The series traces the landscapes of the Anatolian Railways as well as the railway line connecting Istanbul to Izmit, constructed two decades earlier. Collectively, the images of the commemorative album offer new insight into the specifically picturesque as well as ethnographic qualities the railway was perceived to have, even by its very own managers who commissioned the album. The album also traces the ways in which Rocholl managed his own experience of the Ottoman Empire with the expectations of his client. Despite the images’ proximity to the cradle of Turkish culture (in the vicinity of the Anatolian Railways terminus at Konya), the focus is not on the Mevlevi dervishes, as one might expect, but rather on the “exotic” Circassians, Greeks, and local crafts. The ethnographic images were conceived as portraits of people and places more than as individualized types, and they were imbued with a sense of whimsy rather than presented as comprehensive. The visual content of the album falls into roughly three categories: portraits, landscapes, and the chronicling of everyday life.

In the category of portraits, there is a selection of subjects who are either very young children or older men. One example is the image entitled Bahnwärter an der Anatolischen Eisenbahn (Railway attendant of the Anatolian Railway; fig. 17), which depicts a man in his fifties or sixties in a khaki-colored uniform and fez, looking dutifully at the artist. He carries a baton used to direct railway traffic in his right hand and a bag over his left shoulder that demonstrates the Ottoman adoption of the standards and uniforms of the German railways. In the background, a railway signal switch can be seen amidst a thicket of trees and vegetation. Although the man is somewhat disheveled and unshaven, his demeanor appears straightforward and trustworthy, conveying a sense of reliability and an assurance that the railway is in capable hands. A later plate, Bahnarbeiter in Dil-Jskelessi, also depicts a railway worker (fig. 18). Unlike the earlier railway employee, this worker, who is likely in his thirties, is not wearing a uniform, nor are there any indications of his presence within an actual railway environment. Rather, his portrait appears to have a purely ethnographic purpose in which his mustache, high-cropped jacket, and colorful yellow headgear combine to depict a simple yet alert man ready for work.

Rocholl’s approach to portraiture is noteworthy in two respects. First (and with the exception of the railway worker), it focuses on children and the elderly, leaving out adulthood—the bulk of human life and the apex of its productivity—and emphasizing the life–death continuum that embraces the cycles of time. Second, no adult women are portrayed, which suggests not only that women would not pose for the portraits but also that they were by no means to be gazed upon. In some ways, this moves beyond the nineteenth-century exoticization of “Oriental” women, who were typically pictured in the harem as objects of sexual fantasy, apropos of the album’s late Orientalist context when some of the more facile tropes of gender began to lose traction.[51]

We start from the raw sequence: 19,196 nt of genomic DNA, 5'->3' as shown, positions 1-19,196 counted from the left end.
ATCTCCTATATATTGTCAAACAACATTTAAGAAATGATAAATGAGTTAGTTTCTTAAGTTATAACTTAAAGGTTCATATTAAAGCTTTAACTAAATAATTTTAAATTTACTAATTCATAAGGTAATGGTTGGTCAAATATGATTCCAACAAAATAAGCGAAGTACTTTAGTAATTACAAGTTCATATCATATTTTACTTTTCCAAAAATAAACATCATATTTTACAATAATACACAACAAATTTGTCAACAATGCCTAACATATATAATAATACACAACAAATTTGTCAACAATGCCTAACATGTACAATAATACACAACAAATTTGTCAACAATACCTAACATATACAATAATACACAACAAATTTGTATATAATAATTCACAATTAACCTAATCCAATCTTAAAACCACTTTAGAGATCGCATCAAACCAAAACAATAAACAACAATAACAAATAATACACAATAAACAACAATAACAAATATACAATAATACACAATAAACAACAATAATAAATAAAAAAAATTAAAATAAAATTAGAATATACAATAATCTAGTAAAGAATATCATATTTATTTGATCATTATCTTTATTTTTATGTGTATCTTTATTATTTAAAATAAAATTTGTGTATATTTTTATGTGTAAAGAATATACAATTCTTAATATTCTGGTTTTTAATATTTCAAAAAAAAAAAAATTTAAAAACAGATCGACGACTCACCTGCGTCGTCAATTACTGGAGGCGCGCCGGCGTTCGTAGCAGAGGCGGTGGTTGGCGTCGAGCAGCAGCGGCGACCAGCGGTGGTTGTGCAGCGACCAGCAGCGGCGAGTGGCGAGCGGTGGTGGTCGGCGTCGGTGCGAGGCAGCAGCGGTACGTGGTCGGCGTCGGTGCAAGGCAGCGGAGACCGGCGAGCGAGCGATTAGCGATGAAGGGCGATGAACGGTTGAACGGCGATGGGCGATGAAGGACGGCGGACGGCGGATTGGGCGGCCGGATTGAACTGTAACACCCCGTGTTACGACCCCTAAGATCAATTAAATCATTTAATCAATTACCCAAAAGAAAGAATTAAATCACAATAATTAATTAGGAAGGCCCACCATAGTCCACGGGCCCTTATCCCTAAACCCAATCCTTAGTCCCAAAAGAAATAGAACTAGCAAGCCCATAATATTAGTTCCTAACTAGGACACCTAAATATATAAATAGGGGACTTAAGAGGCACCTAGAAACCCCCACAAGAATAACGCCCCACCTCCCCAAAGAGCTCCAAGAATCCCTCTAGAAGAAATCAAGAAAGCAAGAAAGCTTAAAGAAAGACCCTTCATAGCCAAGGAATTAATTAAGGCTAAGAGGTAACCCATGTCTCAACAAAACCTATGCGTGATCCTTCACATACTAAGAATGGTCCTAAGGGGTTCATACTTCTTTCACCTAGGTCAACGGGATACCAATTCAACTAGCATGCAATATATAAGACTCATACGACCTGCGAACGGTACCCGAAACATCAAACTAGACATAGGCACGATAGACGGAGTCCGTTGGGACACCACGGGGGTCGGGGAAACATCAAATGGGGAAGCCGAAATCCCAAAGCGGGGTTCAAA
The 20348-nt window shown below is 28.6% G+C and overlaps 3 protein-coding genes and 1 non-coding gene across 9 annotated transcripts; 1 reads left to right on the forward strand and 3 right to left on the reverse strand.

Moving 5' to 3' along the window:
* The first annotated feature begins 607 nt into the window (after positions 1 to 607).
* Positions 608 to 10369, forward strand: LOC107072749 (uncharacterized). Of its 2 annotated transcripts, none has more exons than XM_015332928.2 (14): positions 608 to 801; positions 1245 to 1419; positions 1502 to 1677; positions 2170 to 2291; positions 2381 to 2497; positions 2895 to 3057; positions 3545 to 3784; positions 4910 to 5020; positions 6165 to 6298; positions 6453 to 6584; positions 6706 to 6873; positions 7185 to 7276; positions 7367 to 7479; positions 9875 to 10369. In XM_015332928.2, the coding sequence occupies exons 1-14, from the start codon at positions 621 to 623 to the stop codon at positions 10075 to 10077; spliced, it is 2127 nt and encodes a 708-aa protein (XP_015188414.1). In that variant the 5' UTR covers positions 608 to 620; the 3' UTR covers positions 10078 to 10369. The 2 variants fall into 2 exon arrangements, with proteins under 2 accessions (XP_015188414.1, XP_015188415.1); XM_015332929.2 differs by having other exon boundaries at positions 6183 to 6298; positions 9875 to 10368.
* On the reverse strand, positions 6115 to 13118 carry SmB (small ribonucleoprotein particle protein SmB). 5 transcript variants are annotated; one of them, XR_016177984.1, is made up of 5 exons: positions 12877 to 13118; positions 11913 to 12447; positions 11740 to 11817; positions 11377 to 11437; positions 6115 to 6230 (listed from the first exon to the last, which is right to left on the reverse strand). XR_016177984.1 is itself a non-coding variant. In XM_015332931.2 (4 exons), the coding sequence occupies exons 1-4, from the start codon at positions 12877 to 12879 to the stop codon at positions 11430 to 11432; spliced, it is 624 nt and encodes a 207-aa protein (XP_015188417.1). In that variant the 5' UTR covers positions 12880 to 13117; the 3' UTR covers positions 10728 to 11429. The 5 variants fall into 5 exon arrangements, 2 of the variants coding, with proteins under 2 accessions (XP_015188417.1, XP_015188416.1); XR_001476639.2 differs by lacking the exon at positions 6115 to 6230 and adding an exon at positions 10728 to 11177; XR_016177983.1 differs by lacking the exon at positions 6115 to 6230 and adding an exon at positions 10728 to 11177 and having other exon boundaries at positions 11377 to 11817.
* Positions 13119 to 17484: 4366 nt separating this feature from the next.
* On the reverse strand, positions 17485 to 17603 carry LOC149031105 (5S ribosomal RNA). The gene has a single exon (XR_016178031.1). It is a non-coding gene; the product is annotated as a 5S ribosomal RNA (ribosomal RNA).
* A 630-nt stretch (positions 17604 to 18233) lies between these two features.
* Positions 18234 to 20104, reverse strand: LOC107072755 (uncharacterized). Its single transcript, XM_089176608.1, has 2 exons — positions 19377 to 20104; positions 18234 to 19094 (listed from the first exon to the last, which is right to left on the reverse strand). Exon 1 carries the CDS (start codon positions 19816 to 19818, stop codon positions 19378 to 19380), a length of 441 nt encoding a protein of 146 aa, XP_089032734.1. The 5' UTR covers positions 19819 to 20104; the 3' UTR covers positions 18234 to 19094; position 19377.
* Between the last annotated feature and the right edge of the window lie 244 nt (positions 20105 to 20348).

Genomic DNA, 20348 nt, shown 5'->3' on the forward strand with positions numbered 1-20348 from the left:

The landscapes, divided between those that depict the railway, those that depict urban or village scenes, and those that depict the countryside, alternate between rather prototypical picturesque mise-en-scènes of the slow life that could just as well be somewhere in Bavaria or Britain, and landscapes that emphasize the novelty and heroicism of the railway penetrating a virgin and exotic land. Take, for example, Alte Brücke bei Karahissar (Old bridge at Karahisar; fig. 19), which offers the viewer a river scene punctuated by a ruinated bridge. The bridge is certainly one of two Roman bridges spanning the Kocaçay River, known in antiquity as the Penkalas River, near the antique site of Aizanoi. Three men, one directly in the foreground of the image, appear unfazed by the antique site as they either lounge on the bridge or go about their work nearby. Rocholl also offers us a lively glimpse into the life of Afyonkarahisar (Afiun-Karahissar; fig. 20). Central to the image, as in virtually all images of that city, is the dramatic outcropping that dwarfs the city’s demure skyline and provides a home for its medieval citadel. In the foreground is the city’s central marketplace and mosque, with the city’s bustling commercial life evinced through the depiction of countless figures moving to and fro as well as carts, cattle, and large sacks of goods.

The remaining images, depicting men at work, heroicize simple labor—farming, salesmanship, crafts, etc.—and memorialize a land that, despite all of the recent railway construction and industrial development, is largely agrarian and remains, in crude yet blissful simplicity, timeless. In the subsequent image, Bearbeitung von Meerschaum in Eskischehir (Production of meerschaum in Eskişehir; fig. 21), the viewer is given a glimpse behind the scenes into the production of the product. Nine men can be seen in the image: seven of them are either seated or on their knees working intensively with the material, while the other two men in the background appear to be overseeing their work. The image is evocative in many respects. Most notably, it depicts an unusual moment of handicraft as the province of men, not the women with whom these types of scenes were more commonly associated. The work environment is relaxed and convivial, unlike a factory setting, and one can imagine the men sharing stories and jokes with one another while their hands keep busy.